After the match, the otherresults in your league will be displayed. You will then be presented with a drama to resolve. It seems that your team is always bitching about something or someone, and your assistant doesn’t help, tossing in his own snarky comments to further fan the flames of unrest. In one situation, a player was complaining about a minor injury, or “boo-boo” as he insisted on calling it. Do I give him a dressing-down for being a wimp? Keep calm and tell them to toughen up? Sympathise and buy them a lollipop? If I’m too harsh his morale might dip, but although a lollipop may cheer him up, there is a big risk that the rest of the team are either going to lose respect for their sucker of a manager or begin queuing to discuss their ailments and favourite sweeties. These situations are full of humour and how you interact with their demands will impact on the individual’s morale and that of the team as a whole. Well this is the theory – no matter how mean I tried to be there did not seem to be a discernible impact upon team performance. Unfortunately, much like Murder She Wrote reruns, you will soon see the same dramas playing out again and again. Even the funniest ones begin to grate when you have to sit through them for the tenth time.

You also have a financial budget, which will provide you with the funds to buy new players and offer established ones new contracts. Your scout does his best to uncover promising stars of the future, although, he is never actually gushing in his praise. You will usually have a choice of three new recruits and only a rough idea of their overall ability. Getting a new player to join isn’t always that simple. You make them an offer and then follow their thought process as they mull over the offer. Some ambitious types will weigh up the chances of actually winning a trophy, others could just be thinking that they are badly in need of a comfort break. This all sounds quite involved until you realise that it is made redundant by a glaring oversight. A squad of just five players never suffer injuries and these players will improve as soon as they start winning games. Have more players in your squad and injuries will occur, causing experience points to be spread among a larger pool of players. So, stick with five established players and apart from renewing contracts, there is nothing else to worry about.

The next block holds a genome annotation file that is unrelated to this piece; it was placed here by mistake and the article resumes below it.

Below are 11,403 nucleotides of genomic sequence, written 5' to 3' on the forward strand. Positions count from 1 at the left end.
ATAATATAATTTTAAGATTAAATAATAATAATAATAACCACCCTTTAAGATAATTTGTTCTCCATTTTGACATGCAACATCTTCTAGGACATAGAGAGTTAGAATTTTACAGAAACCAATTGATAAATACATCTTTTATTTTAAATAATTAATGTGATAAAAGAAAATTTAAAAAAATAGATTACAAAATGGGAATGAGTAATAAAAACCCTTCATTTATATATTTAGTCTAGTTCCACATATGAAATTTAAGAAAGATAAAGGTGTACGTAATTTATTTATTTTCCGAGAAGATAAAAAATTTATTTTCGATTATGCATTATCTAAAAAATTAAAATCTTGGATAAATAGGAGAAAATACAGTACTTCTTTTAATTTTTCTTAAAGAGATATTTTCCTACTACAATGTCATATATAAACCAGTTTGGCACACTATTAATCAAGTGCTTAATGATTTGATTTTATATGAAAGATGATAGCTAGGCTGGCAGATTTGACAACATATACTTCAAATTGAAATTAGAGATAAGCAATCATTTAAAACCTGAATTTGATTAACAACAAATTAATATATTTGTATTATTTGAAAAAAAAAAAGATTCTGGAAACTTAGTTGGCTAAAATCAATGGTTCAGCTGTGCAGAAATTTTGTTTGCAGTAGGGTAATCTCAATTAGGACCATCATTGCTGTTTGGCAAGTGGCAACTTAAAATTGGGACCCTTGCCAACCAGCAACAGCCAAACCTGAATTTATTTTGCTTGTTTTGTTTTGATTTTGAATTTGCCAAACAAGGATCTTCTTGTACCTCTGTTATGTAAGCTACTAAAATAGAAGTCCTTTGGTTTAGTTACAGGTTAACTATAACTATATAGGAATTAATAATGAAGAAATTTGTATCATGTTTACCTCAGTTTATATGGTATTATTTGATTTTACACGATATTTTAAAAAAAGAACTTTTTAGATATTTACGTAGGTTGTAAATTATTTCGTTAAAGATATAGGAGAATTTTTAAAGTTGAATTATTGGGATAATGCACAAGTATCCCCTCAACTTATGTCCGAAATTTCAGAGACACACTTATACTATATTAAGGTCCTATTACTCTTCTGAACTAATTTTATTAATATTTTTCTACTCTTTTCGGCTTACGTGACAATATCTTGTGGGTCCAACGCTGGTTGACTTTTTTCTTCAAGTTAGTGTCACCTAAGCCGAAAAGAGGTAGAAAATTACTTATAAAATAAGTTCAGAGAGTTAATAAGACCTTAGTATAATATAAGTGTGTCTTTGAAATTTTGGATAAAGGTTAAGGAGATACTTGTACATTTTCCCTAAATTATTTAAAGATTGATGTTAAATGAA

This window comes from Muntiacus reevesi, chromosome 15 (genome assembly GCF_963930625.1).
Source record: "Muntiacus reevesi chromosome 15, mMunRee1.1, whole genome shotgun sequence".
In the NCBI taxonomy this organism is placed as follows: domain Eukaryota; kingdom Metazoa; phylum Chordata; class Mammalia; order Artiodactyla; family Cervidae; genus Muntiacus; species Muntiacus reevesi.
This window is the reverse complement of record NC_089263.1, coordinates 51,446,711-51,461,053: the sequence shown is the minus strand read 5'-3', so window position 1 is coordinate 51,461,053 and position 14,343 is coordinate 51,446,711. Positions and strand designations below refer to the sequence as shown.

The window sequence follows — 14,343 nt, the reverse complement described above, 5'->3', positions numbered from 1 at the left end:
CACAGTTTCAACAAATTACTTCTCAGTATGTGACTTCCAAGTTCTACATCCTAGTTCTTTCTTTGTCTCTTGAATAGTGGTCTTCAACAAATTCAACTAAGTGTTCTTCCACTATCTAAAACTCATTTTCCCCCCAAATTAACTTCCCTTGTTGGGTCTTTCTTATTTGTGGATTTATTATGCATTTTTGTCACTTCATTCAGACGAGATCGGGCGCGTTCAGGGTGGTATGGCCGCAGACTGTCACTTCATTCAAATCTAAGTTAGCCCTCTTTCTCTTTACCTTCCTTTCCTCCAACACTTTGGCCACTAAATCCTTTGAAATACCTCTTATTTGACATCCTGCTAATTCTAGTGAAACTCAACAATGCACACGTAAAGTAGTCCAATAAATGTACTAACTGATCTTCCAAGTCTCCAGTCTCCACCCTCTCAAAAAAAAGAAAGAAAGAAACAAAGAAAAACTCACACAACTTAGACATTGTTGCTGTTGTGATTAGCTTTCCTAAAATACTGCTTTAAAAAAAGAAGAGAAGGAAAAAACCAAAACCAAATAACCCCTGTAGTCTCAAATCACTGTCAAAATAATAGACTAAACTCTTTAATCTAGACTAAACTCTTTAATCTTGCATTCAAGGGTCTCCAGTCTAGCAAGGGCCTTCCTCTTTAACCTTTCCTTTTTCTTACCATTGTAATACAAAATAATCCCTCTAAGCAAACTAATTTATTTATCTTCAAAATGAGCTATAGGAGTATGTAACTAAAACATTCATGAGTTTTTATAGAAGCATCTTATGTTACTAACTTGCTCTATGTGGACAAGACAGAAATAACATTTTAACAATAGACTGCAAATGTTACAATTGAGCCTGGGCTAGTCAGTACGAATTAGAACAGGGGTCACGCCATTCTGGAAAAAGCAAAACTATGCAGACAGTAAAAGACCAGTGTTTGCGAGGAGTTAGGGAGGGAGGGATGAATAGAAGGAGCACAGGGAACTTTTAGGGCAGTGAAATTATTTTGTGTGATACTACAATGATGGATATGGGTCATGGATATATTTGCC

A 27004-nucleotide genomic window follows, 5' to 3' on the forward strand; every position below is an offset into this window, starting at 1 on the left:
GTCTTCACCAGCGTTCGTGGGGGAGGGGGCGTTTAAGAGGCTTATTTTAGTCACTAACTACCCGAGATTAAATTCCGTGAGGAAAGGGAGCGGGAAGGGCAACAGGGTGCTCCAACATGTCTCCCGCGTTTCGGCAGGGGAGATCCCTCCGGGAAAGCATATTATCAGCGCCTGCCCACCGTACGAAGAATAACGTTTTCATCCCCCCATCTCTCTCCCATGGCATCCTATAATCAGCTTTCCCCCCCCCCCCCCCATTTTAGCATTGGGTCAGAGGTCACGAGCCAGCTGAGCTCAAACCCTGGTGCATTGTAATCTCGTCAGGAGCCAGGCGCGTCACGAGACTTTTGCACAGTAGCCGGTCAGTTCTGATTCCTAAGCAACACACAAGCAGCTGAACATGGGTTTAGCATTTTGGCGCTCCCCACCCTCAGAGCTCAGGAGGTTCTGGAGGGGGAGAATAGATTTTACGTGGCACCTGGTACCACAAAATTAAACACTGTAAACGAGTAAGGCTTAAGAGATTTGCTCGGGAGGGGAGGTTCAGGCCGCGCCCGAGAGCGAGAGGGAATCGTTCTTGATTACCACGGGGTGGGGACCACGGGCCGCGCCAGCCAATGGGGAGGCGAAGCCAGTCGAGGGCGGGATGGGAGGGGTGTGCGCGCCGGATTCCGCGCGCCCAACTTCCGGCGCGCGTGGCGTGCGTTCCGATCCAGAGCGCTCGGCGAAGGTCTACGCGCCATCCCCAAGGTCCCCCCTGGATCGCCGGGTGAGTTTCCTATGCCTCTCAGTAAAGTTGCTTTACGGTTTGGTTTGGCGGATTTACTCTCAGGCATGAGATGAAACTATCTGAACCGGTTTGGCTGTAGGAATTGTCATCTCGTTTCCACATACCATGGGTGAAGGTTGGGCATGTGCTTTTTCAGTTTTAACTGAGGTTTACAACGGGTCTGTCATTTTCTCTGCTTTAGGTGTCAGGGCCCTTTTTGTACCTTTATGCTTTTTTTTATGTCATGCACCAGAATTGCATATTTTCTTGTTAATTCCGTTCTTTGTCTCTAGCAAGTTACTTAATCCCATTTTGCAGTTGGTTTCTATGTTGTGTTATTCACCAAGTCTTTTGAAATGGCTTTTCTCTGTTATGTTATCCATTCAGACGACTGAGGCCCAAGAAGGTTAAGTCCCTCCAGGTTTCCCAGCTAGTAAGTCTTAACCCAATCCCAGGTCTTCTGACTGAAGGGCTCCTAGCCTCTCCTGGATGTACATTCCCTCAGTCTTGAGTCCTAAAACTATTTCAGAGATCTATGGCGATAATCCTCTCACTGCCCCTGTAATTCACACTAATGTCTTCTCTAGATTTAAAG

Space Leagues sets the scene well, being full of humour and quirky characters. Together with the Danny Elfman style soundtrack there is definitely a Nightmare Before Christmas influence. The interactions between the players and management are definitely the game’s highlight, but even these become stale after a short time. The biggest problem is that the strategic elements do not have enough depth to maintain interest. The lack of a squad overview screen means that team selection requires way too much flicking back and forth. You cannot scout the opposition, so you end up going into games blind, meaning that nine times out of ten the best strategy is to ditch any ideas of finesse and just stick to a team made up of smashers and strikers. Grind out a couple of seasons in the lower division to improve your players and your team will begin to rise through the leagues with relative ease. Sadly, by this you point, you will probably be ready to move on to something more rewarding.